Epigenetics is involved in strengthening memory
|September 7, 2018||Posted by News under Epigenetics, Intelligent Design|
Two broad findings have been seen in memory reconsolidation, which is the retrieval and strengthening of a recent memory. The first broad finding is that, during memory reconsolidation, changes in translational control — the process of forming new proteins from activated genes — occur in areas of the brain related to memory formation. The second broad finding is that epigenetic mechanisms — various molecular modifications known to alter the activity of genes without changing their DNA sequence — are also somehow actively involved during memory reconsolidation or strengthening.
Now, researchers at the University of Alabama at Birmingham have described a novel mechanism that links epigenetic change to translational control. In the Journal of Neuroscience, they report how several particular epigenetic changes in the hippocampus of the rat brain control downstream regulation of translation in brain neurons during fear memory reconsolidation, acting through a gene called Pten. The downstream target affected by changes in PTEN enzyme levels is the AKT-mTOR pathway, one of the main translation control pathways involved in memory reconsolidation. PTEN was already known to be a potent inhibitor of AKT-mTOR, but was not previously linked to epigenetic control of memory.
“These findings could be critical in treatment of memory disorders, such as post-traumatic stress disorder,” said Farah D. Lubin, Ph.D., associate professor in the UAB Department of Neurobiology. “PTSD is thought to be caused by the lack of extinction of a fear memory. Altering this memory during the reconsolidation process could help in re-associating the memory with a less traumatic context.”
Memory consolidation is the process that stabilizes a memory after it is first acquired in the brain. Memory reconsolidation occurs when that memory is retrieved, and the memory may be modified or strengthened.Paper. (paywall) – Timothy J. Jarome, Gabriella A. Perez, Rebecca M. Hauser, Katrina M. Hatch, Farah D. Lubin. EZH2 Methyltransferase Activity Controls Pten Expression and mTOR Signaling during Fear Memory Reconsolidation. The Journal of Neuroscience, 2018; 38 (35): 7635 DOI: 10.1523/JNEUROSCI.0538-18.2018 More.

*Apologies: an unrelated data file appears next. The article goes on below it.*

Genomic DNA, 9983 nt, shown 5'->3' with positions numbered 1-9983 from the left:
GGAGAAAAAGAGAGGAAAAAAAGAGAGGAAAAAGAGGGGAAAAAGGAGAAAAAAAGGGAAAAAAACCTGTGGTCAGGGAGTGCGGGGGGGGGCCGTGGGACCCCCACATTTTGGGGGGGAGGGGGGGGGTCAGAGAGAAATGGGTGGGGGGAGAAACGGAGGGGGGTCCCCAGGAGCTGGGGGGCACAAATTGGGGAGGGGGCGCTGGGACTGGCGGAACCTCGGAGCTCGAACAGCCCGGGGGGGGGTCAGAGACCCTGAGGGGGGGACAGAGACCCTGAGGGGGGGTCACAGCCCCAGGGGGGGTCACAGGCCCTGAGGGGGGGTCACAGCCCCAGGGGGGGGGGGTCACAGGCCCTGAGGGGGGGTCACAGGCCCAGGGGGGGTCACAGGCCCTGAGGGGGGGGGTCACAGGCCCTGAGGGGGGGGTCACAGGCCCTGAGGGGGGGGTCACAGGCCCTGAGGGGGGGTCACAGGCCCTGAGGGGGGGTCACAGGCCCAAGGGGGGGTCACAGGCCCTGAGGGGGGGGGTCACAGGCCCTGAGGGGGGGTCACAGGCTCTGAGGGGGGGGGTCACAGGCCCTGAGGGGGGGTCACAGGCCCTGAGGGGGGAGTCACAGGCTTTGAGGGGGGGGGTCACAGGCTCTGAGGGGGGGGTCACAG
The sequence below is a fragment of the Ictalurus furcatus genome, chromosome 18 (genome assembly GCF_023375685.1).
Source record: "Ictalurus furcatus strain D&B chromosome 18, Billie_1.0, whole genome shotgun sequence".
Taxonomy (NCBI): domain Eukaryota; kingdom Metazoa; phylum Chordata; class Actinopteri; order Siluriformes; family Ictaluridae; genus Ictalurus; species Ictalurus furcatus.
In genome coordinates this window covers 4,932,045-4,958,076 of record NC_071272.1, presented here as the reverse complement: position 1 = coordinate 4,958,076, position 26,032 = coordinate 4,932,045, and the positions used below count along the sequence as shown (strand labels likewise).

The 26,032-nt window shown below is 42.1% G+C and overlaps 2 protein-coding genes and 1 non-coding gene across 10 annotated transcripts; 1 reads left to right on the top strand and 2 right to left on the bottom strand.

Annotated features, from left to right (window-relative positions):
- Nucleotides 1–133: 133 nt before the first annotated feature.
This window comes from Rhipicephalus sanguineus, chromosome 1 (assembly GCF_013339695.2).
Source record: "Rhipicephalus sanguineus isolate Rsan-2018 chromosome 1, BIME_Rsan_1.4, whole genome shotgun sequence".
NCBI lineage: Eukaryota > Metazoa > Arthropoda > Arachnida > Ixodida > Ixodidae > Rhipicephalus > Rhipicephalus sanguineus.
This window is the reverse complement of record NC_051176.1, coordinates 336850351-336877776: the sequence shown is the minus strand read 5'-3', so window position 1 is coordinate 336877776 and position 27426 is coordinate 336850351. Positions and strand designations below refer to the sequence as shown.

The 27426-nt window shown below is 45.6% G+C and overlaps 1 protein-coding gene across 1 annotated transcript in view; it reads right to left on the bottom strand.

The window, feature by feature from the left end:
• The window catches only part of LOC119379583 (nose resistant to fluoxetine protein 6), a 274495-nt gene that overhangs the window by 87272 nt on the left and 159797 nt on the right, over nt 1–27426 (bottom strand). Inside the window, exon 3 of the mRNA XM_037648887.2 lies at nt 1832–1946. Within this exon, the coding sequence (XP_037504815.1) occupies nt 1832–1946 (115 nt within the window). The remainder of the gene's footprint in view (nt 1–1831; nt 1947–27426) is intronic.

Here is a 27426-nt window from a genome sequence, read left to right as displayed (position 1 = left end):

This is big if replicated and applicable to humans because managing intolerable memories is an important part of combatting many psychiatric disorders. It also helps answer the question of whether epigenetics really matters much if it only lasts a few generations. If epigenetic changes mess with people’s heads, they could last more than a few generations. They could become culture.
See also: Anthropologist John Hawks is cool to epigenetics shedding light on evolution. Responses like this from a usually level-headed thinker mainly demonstrate that epigenetics is likely to upset quite a few applecarts.
Peter Ward: Epigenetics explains why there are fewer “species” than we think
Epigenetic change: Lamarck, wake up, you’re wanted in the conference room!